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2/1/2019 | 3 MINUTE READ

Estimating the Electrocoat Usage of a Part

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If you work at a job shop and would like to accurately estimate costs when quoting new business, Axalta’s Joe Subda has some great formulas to use.

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Q: How can I estimate the electrocoat usage of a part? I work at a job shop and would like to accurately estimate costs when quoting new business.

A: Electrocoat usage per part is usually determined by multiplying the square foot of a part by the ecoat usage per square foot. The square footage should be supplied by the part manufacturer. The ecoat usage per square foot can be determined by two different methods — average and theoretical.

The average ecoat usage per square foot can be calculated by totaling the amount of paint used and dividing it by the square footage produced. Calculating paint per square foot using this method is accurate if the film build is the same throughout the part and from part to part.

An example of calculating the average ecoat usage per square foot — a line produces 8,000,000 square feet of metal a month, the resin usage is 11,000 gallons, and the pigment usage is 1,400 gallons. Therefore, (11,000 + 1,4000) / 8,000,000 = 0.00155 gallons/square foot.

Theoretical usage can be determined using the following formula. Please note this formula can be used for almost any liquid coating:

 

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One square foot is equal to 144 square inches. One mil is equal to 0.001 inches. The factor 231 is the number of cubic inches in a gallon. Percent volume solids are the amount of paint per unit volume that can be applied to a part. Percent volume solids are not the same as percent weight solids. Percent weight solids are the amount of paint per unit weight that is nonvolatile. Percent volume solids are available from the paint suppliers. Losses are paint that is carried out of the tank but not part of the final coating. System losses and paint bake-off losses are the two biggest losses in an ecoat system. System losses are generally paint that goes down the drain in the final DI/RO rinse. The paint supplier can supply the paint bake-off losses and help determine the amount of paint that goes to drain in the final DI/RO rinse.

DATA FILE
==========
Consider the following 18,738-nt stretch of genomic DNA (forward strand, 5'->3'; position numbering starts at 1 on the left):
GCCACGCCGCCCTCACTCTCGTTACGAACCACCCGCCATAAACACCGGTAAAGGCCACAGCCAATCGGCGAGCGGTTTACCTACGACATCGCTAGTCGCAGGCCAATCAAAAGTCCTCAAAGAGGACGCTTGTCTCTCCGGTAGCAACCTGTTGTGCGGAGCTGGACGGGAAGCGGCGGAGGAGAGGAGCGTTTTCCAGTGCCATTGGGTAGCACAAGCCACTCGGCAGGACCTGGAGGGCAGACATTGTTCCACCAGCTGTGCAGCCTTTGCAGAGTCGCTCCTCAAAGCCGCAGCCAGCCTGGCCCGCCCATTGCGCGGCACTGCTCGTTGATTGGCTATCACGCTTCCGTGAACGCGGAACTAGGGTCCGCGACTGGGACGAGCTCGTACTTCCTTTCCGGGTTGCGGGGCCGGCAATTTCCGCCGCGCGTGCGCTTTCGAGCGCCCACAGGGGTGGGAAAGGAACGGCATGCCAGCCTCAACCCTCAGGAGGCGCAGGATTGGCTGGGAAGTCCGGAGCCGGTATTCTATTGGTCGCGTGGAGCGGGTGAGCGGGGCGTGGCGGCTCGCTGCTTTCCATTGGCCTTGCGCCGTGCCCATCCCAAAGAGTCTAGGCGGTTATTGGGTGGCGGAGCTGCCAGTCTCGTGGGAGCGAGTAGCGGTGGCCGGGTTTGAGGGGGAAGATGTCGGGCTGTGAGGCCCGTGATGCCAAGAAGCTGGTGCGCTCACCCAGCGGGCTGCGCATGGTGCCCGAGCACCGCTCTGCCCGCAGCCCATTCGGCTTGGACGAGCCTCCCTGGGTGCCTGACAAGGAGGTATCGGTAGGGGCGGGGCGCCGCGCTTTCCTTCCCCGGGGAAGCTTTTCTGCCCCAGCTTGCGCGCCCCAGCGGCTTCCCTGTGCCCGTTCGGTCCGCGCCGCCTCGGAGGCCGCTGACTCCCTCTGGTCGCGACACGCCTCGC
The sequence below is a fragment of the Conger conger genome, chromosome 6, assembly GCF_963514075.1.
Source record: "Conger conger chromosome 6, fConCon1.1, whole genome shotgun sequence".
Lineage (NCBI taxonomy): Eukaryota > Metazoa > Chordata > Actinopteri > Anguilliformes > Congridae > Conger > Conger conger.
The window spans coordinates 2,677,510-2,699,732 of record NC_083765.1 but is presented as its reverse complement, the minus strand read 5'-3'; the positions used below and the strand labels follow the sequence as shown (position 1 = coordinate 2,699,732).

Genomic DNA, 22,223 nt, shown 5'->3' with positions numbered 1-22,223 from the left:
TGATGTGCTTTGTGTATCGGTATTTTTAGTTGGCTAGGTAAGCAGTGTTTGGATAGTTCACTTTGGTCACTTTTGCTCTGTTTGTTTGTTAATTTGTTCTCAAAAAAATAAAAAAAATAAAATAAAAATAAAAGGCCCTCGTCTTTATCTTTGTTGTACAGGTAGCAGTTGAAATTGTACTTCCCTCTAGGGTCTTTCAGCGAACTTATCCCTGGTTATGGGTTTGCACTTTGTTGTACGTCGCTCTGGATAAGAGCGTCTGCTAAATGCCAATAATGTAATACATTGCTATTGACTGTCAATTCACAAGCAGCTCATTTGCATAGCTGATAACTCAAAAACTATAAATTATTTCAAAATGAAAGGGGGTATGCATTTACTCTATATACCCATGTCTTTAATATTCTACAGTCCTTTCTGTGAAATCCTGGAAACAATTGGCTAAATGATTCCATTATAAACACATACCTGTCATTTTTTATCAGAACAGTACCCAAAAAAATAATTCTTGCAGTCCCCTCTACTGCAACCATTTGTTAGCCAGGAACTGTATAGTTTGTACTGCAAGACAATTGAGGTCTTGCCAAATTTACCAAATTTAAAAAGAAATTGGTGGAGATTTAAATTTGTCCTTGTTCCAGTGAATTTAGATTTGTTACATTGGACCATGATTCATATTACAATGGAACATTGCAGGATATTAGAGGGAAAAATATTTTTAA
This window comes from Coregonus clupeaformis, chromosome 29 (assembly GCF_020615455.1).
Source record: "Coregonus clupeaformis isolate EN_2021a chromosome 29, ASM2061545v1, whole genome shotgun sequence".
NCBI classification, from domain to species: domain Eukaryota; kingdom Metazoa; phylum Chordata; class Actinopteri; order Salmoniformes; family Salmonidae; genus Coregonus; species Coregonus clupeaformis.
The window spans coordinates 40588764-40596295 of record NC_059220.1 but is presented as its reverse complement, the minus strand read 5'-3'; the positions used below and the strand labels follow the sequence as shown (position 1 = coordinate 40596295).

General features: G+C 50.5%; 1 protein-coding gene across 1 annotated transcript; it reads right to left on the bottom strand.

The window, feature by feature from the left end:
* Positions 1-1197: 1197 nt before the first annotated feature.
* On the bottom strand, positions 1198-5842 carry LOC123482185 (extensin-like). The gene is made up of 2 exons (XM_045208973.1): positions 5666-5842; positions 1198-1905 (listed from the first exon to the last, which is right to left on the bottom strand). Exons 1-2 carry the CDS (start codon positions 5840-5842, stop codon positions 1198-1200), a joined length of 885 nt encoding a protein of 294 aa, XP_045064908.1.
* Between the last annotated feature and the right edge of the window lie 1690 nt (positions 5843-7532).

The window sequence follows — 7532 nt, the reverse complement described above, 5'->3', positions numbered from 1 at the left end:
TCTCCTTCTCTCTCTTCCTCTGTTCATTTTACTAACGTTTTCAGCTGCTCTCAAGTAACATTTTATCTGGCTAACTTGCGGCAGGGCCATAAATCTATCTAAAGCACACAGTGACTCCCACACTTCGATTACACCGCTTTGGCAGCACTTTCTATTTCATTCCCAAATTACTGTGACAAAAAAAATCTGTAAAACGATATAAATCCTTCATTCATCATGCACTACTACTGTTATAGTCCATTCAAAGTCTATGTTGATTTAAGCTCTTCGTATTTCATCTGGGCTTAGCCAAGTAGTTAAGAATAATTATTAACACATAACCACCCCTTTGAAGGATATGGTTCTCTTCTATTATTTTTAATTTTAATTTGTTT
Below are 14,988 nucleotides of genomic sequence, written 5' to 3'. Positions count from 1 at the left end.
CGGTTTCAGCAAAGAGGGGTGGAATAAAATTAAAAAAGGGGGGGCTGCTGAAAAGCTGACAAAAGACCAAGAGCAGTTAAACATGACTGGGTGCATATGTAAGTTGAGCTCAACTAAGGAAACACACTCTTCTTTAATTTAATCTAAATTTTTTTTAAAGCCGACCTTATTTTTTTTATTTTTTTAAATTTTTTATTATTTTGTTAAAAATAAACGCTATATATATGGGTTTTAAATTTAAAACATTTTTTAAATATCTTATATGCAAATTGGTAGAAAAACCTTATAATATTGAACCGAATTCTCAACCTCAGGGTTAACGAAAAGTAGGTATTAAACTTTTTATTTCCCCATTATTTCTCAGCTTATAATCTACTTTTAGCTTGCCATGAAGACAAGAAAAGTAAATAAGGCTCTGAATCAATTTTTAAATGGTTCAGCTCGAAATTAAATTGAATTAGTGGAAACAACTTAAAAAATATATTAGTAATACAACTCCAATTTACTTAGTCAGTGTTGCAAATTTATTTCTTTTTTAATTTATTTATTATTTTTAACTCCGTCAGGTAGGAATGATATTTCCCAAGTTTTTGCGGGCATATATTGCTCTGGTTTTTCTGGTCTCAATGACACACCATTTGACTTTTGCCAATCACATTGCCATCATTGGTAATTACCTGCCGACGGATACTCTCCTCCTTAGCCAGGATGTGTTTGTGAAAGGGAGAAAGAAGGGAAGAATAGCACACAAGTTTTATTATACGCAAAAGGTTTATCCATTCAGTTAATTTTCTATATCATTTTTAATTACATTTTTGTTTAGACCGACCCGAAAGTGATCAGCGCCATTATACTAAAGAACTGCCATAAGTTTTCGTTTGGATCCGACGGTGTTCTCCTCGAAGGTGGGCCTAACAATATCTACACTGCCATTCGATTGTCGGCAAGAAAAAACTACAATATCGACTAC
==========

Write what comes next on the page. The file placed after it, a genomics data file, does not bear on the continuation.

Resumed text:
Here’s an example of calculating the theoretical ecoat usage of a part that is 100 square feet. The system loss is three percent, the bake-off loss is five percent, the volume solids are 30 percent and the film thickness is 0.7 mils.

 


Q: How do I calculate the amount of paint that is going down the drain in my final DIW rinse?

A: The following formula can be used to calculate cost of ecoat going to drain.

8.33 x DI Water Rinse rate x Solids to Drain x 60 minutes/hour x electrocoat cost/pound

8.33 is the weight of water. DI water rinse rate is the amount of fresh DI water used in the last DI rinse. Solids to drain is the percent nonvolatile of the solution going to the drain from the final DI rinse. E-Coat cost/pound can be determined using the following formula.

 

The pounds of resin solids can be calculated by multiplying the percent nonvolatile of the resin by the weight per gallon of the resin. The pounds of pigment solids can be calculated using the same formula just remember to substitute the pigment values for the resin values.

An example of calculating the e-coat cost/pound: resin cost is $10/gallon. Pigment cost is $15/gallon. The feed ratio is 8-to-1. The resin non-volatile is 40 percent and the weight per gallon is 9 pounds. The pigment nonvolatile is 60 percent and the weight per gallon is 12.5 pounds.

An example of calculating the cost to drain of the final DI rinse: the percent non-volatile of the solution going to drain is 0.1 percent. The DI water rinse rate is 10 gallons a minute. The e-coat cost/pound is $2.6171

  • 8.33 ×x 10 ×x 0.001 ×x 60 ×x 2.6171 = $13.08/Hour

Ecoat is going down the drain at a rate of $13.08 an hour. That would be $52,320 a year for a two-shift plant working 50 weeks per year.


Q: How do you determine if there is enough anode area in my ecoat tank? I have a continuous conveyor system that runs at 20 racks an hour.

A: The following formula can be used to calculate square feet of anode required for a continuous conveyor system. Please note that the maximum square footage per rack will be needed to calculate required anode area.

An example of calculating anode area: maximum square footage per rack is 400. The racks are 20 per hour.

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